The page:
Economics and Finance

CSG Midwest
Indiana is planning to invest more than $20 million over the next two years into two grant programs that prepare workers to fill existing and looming job vacancies. Under the Next Level Jobs Initiative, the state will pay for workers to get trained at Indiana’s community colleges and help employers train their new hires.
The state currently has approximately 95,000 job openings, and by 2025, another 1 million are expected due to retirements and the creation of new positions. Many of these will be jobs that require some level of education or training beyond high school. According to the National Skills Coalition, by 2024, 55 percent of Indiana’s jobs will be considered “middle skill” — those requiring less than a four-year college degree but calling for some degree, certification or training beyond a high school diploma. 

Thursday, October 19 marked the deadline for cities to apply to become the home of Amazon’s second corporate headquarters, a $5 billion project that is expected to eventually employ 50,000 people with average salaries of more than $100,000. The competition, which the company announced last month, sparked a bidding war that demonstrated the growing importance of ecommerce and logistics to the nation’s economy and that allowed many parts of the country to tout their infrastructure assets and, in some cases, to recognize the infrastructure challenges they may need to face in the future.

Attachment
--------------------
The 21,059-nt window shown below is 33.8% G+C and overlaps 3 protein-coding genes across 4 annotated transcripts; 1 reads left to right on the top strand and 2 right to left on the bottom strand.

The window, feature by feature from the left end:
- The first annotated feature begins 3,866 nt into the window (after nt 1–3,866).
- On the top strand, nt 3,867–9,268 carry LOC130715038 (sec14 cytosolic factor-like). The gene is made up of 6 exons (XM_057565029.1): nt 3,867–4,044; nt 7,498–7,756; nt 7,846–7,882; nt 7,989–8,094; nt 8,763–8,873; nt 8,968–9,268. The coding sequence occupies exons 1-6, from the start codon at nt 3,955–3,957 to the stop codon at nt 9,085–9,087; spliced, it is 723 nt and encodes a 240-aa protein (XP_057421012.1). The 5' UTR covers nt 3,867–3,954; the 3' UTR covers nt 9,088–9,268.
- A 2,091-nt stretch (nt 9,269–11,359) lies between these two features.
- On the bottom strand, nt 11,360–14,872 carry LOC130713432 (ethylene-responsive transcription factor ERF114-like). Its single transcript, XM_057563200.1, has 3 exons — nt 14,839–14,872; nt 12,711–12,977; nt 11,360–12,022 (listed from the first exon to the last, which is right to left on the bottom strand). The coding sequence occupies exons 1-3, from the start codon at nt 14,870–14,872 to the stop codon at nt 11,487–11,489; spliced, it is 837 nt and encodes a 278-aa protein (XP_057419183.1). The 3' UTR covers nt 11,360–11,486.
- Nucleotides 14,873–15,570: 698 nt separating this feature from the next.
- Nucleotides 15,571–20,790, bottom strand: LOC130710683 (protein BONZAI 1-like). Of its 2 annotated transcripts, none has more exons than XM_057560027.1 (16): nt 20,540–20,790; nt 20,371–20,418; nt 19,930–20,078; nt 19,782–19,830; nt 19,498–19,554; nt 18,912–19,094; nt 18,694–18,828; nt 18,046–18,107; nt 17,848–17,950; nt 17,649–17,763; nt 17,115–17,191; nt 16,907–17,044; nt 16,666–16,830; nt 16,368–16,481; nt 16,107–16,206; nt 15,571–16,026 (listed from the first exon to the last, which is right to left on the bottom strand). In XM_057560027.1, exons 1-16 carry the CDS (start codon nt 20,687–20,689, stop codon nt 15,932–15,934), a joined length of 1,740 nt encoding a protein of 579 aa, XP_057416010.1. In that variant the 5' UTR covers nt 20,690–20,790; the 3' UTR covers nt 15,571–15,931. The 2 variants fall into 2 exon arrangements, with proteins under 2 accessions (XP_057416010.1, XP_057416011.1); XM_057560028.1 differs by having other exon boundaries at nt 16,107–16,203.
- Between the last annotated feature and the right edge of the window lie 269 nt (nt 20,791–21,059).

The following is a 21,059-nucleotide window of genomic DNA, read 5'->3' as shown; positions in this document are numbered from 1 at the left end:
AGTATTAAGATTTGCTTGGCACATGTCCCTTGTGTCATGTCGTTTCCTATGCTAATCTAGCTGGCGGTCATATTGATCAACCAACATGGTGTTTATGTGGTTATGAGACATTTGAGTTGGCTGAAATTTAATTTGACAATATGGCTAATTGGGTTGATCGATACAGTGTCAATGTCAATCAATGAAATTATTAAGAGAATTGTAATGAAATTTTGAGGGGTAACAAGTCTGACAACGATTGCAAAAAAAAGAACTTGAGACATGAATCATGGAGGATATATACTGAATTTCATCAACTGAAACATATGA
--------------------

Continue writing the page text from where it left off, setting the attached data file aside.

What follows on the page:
The recent hack of the consumer reporting agency Equifax compromised the security of 143 million Americans’ personal information, including Social Security numbers, birth dates, addresses, and driver’s license numbers. The incident serves as a stark reminder of the perils of identity theft and its impact on consumer credit reports. As a response to these concerns, certain credit monitoring and control provisions have been granted to consumers through federal and state. 

Right-to-Work legislation has garnered renewed activity in states across the country. Since 2012, six states—Indiana, Kentucky, Michigan, Missouri, West Virginia and Wisconsin—have adopted right-to-work legislation. Conversely, New Hampshire and New Mexico voted against such a measure during their 2017 legislative sessions. Though legislation varies by state, right-to-work laws allow an employee to work for a business without being obligated to join a labor union. Union groups strongly oppose such legislation as they argue it would jeopardize worker wages and benefits and allow workers who do not pay dues to benefit from union wage and benefit negotiations. Advocates of the law maintain that it encourages economic development and provides options for employees.

International trade and investments from foreign nations are major contributors to the United States economy and help support millions of good-paying jobs throughout state and local communities. In today’s global economy, it is imperative that state and local governments play a leading role in coordinating and developing an international trade and investment strategy that gets their community ready to engage and compete in the global marketplace. This session will highlight how state leaders can further engage in international trade, including trade policy and trade promotion.